Paul Egré (CNRS, Paris, http://paulegre.free.fr/) will give a talk on:

Vagueness and Moving Thresholds” (joint work with Steven Verheyen)

Thursday 25th, 14:00-16:00
Room 508 (Philosophy building).

All are welcome. If you are not from King’s, simply sign in and follow the signs to the philosophy building and then room 508 (you may need to ask your way around).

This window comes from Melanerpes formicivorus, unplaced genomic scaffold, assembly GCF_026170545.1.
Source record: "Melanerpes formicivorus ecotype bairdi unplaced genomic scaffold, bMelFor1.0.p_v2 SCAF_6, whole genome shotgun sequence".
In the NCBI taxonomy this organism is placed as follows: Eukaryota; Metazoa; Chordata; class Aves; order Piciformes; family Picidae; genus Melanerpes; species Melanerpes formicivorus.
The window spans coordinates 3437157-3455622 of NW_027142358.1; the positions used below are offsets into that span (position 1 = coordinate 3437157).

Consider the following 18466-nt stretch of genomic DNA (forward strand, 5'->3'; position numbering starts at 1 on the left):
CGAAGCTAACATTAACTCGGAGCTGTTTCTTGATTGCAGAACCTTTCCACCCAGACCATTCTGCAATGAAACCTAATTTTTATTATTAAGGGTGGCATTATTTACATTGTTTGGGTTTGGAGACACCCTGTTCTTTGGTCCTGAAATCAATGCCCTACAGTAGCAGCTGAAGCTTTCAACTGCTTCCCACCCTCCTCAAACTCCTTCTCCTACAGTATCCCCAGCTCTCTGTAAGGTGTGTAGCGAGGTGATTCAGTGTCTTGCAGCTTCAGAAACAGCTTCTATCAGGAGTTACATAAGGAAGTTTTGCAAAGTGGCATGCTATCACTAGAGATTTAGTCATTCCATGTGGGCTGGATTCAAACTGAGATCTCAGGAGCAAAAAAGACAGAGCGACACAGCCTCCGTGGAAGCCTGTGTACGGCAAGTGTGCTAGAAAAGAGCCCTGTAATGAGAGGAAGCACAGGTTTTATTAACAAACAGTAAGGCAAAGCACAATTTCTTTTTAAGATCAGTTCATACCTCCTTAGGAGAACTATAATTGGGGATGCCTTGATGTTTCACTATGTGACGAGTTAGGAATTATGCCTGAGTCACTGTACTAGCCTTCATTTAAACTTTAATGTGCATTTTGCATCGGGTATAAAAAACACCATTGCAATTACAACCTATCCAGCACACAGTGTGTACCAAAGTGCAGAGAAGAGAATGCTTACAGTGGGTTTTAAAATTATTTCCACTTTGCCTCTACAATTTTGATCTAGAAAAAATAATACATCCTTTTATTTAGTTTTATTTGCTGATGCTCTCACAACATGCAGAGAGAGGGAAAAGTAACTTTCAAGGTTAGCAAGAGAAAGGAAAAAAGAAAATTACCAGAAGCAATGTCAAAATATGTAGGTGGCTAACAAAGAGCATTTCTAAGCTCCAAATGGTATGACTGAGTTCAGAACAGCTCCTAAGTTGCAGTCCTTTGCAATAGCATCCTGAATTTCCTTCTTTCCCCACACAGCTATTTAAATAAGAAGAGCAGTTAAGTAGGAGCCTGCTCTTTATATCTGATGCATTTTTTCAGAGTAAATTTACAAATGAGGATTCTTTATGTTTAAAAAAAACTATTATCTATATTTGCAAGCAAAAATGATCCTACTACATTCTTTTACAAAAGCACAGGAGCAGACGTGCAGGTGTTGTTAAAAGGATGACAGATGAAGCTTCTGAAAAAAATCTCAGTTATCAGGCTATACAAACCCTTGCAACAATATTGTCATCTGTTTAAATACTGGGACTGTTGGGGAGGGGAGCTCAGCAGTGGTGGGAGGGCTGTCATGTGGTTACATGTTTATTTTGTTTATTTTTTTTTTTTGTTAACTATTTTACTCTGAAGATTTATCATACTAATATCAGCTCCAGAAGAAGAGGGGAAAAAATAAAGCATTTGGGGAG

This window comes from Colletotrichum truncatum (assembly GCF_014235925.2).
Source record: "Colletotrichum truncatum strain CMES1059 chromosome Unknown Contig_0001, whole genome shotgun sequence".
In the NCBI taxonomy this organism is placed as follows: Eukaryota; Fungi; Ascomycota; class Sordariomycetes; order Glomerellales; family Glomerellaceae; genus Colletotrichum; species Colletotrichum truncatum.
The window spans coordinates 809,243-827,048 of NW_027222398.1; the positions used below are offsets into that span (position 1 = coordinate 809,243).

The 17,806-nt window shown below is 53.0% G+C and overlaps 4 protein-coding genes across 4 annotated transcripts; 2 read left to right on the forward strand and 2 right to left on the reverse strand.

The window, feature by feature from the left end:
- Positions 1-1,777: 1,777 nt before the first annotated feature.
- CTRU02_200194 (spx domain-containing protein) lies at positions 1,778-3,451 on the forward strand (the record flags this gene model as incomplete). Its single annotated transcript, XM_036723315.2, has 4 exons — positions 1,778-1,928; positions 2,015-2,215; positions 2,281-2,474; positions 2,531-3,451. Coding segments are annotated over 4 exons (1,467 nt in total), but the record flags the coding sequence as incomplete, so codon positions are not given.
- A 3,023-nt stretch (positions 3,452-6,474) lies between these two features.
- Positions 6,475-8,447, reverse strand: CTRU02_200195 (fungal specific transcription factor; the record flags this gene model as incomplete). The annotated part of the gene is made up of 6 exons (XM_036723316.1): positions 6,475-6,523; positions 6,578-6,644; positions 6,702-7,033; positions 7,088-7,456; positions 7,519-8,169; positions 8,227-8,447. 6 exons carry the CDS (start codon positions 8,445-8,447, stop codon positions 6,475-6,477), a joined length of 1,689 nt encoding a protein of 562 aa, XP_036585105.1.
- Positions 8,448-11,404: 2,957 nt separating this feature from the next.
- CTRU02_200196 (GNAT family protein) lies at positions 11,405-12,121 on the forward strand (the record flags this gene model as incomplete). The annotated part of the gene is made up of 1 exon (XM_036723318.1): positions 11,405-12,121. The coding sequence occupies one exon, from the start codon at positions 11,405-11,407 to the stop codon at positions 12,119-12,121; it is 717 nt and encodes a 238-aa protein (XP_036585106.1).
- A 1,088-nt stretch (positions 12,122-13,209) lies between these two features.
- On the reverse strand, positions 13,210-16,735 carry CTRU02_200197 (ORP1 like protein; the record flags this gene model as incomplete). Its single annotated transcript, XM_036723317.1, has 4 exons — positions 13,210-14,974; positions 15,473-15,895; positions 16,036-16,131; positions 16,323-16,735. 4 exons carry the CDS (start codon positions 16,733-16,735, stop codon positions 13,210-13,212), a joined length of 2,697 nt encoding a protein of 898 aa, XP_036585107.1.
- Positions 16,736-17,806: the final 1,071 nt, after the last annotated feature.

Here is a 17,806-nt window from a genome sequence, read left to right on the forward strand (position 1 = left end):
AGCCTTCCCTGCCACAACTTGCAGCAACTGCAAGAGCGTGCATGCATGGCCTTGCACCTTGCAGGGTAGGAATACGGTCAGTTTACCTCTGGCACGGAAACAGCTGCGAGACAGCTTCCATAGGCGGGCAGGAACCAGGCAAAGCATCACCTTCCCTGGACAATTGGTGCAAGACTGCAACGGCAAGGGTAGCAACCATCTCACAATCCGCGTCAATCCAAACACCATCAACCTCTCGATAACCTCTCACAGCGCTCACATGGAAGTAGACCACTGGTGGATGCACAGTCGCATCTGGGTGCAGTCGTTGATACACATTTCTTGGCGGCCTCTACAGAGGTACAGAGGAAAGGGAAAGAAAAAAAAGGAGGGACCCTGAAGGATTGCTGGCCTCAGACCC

According to Barker (2002), vague expressions can be used to update the context in relation to two kinds of uncertainty: uncertainty about the standard of comparison operative in the conversational context (what does “tall” mean around here?), and uncertainty about the stimulus described (“is John tall?”). Lassiter (2011) and Lassiter and Goodman (2015) have proposed a probabilistic account of vagueness focusing mostly on the first kind of uncertainty. Other probabilistic accounts of vagueness on the other hand (including Verheyen et al. 2010, Egré 2017) focus mostly on the second kind of uncertainty, namely on the idea that categorization decisions are made relative to a fixed threshold, but with various probabilities. In Egré (2017), probabilities are introduced in relation to the idea that categorization is a process of noisy magnitude estimation. In the models used by Verheyen et al. (2010), probabilities are supposed to be a function of the item’s similarity to a given anchoring value, but can basically be rationalized in the same way. The models introduced independently by Verheyen and by Egré are meant to support the idea that vagueness is fundamentally a semantic phenomenon, that is, speakers can vary faultlessly in positioning their thresholds for categorization differently along the same latent dimensions. Arguably, however, the idea of a fixed threshold within each speaker may appear to cohere better with an epistemicist view of the meaning of vague terms, that is with the idea that vague expressions fundamentally denote crisp properties. In this paper we extend the threshold model proposed in Egré (2017) to combine it with the idea that thresholds themselves could be probabilistic. The model incorporates the two levels of uncertainty distinguished by Barker (2002) and by Lassiter (2011), but prima facie, this time it is free of any remaining epistemicist commitment. We discuss two difficulties for that approach: the first is to show that those two levels are effectively needed to model vague judgements. The second is how to interpret such moving thresholds within an individual for the same category. Several options can be considered: the fluctuation could be due to the same individual changing criteria of application over time; or to the individual being uncertain about specific contextual properties; or to the individual sampling over plausible collective values but being uncertain about any single value. We discuss those various assumptions and outline ways to tease apart those hypotheses.